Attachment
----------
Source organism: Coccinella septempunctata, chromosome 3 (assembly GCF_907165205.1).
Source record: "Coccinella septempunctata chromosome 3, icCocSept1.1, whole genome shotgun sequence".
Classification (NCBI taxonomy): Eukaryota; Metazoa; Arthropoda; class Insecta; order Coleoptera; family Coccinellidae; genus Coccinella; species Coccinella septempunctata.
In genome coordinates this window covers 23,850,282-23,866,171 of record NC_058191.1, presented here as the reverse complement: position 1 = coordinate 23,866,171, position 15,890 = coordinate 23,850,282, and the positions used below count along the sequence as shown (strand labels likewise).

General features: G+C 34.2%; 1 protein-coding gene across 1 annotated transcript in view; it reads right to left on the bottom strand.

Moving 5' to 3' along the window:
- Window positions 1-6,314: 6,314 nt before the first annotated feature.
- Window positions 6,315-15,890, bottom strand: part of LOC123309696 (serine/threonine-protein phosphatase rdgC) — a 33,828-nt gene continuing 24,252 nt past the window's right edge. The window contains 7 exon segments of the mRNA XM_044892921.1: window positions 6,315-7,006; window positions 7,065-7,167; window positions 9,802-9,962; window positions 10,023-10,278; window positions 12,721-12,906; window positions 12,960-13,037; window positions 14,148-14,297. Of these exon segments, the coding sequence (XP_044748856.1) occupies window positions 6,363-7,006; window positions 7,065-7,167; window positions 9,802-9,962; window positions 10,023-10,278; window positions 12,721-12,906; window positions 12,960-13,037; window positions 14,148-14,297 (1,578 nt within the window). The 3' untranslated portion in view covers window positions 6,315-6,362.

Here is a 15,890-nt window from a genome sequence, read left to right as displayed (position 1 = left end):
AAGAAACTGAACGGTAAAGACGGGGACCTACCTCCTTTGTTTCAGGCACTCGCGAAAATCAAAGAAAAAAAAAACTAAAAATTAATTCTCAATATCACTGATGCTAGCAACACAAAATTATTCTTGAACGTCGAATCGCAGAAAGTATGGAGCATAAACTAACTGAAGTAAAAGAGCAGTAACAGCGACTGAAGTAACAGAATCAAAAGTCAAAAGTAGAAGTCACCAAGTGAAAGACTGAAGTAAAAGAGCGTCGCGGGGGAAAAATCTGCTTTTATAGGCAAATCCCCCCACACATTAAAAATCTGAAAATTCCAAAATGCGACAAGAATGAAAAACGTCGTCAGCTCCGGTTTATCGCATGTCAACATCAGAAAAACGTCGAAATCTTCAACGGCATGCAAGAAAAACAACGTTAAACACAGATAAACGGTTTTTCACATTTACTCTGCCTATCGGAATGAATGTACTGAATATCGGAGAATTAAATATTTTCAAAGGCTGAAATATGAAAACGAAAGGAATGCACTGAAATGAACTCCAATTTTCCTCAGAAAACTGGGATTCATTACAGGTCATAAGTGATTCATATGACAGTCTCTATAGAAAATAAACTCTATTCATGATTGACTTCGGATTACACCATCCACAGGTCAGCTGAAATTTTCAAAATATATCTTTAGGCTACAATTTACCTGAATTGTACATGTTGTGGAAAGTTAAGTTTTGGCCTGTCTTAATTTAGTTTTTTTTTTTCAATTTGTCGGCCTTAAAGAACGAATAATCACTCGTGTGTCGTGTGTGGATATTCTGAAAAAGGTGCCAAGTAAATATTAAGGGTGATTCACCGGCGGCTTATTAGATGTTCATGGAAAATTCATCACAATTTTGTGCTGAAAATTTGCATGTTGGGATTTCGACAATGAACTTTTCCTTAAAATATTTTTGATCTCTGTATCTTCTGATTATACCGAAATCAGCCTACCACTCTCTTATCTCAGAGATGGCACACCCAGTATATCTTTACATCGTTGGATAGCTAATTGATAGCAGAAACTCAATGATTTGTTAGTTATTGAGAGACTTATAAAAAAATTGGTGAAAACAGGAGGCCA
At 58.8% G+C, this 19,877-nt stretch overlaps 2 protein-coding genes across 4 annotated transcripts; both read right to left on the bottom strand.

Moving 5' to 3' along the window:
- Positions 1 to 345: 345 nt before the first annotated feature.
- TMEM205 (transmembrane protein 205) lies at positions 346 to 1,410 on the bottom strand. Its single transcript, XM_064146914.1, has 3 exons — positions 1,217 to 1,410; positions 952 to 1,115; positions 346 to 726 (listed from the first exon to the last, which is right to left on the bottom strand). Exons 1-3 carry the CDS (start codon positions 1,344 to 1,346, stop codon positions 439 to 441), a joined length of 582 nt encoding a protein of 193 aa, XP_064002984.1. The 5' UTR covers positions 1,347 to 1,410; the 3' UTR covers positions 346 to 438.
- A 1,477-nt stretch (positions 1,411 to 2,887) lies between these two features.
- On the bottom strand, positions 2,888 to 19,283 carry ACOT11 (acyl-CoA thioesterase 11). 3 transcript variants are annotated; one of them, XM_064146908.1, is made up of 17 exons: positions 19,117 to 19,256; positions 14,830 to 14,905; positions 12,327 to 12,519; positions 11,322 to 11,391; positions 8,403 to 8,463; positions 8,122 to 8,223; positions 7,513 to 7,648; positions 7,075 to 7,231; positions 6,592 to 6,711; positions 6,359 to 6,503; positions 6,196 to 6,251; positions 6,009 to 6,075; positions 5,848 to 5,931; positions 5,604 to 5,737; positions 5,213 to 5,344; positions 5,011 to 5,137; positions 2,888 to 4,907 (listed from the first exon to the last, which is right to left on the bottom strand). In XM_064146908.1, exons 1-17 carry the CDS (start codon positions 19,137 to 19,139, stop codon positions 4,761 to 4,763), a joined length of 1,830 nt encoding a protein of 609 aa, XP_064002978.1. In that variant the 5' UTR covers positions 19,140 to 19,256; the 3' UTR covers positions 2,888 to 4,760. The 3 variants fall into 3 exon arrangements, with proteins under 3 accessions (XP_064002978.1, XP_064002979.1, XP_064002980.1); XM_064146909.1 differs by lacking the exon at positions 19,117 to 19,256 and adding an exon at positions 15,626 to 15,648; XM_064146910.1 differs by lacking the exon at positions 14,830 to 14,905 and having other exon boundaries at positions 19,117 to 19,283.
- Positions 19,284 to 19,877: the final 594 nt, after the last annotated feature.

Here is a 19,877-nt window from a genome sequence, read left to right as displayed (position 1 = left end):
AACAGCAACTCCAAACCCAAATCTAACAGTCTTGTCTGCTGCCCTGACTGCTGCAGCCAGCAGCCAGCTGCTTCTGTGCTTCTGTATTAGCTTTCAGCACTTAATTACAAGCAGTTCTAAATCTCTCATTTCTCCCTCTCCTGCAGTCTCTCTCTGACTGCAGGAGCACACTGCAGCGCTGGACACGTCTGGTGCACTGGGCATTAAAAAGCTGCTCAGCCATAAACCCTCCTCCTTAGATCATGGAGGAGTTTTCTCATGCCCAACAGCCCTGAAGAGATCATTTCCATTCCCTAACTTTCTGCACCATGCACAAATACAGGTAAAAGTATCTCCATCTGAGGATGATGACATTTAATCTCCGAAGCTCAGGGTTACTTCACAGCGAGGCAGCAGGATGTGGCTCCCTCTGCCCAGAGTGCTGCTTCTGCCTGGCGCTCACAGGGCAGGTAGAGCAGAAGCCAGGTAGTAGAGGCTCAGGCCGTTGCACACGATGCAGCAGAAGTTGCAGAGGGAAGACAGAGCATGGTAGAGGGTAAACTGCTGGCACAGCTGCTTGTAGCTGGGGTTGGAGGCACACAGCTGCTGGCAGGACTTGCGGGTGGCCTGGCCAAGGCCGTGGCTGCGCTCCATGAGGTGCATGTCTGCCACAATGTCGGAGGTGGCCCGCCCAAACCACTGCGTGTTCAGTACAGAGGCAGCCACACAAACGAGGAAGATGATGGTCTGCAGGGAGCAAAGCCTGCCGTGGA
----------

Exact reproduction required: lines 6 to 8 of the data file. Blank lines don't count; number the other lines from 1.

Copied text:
Moving 5' to 3' along the window:
- Window positions 1-6,314: 6,314 nt before the first annotated feature.
- Window positions 6,315-15,890, bottom strand: part of LOC123309696 (serine/threonine-protein phosphatase rdgC) — a 33,828-nt gene continuing 24,252 nt past the window's right edge. The window contains 7 exon segments of the mRNA XM_044892921.1: window positions 6,315-7,006; window positions 7,065-7,167; window positions 9,802-9,962; window positions 10,023-10,278; window positions 12,721-12,906; window positions 12,960-13,037; window positions 14,148-14,297. Of these exon segments, the coding sequence (XP_044748856.1) occupies window positions 6,363-7,006; window positions 7,065-7,167; window positions 9,802-9,962; window positions 10,023-10,278; window positions 12,721-12,906; window positions 12,960-13,037; window positions 14,148-14,297 (1,578 nt within the window). The 3' untranslated portion in view covers window positions 6,315-6,362.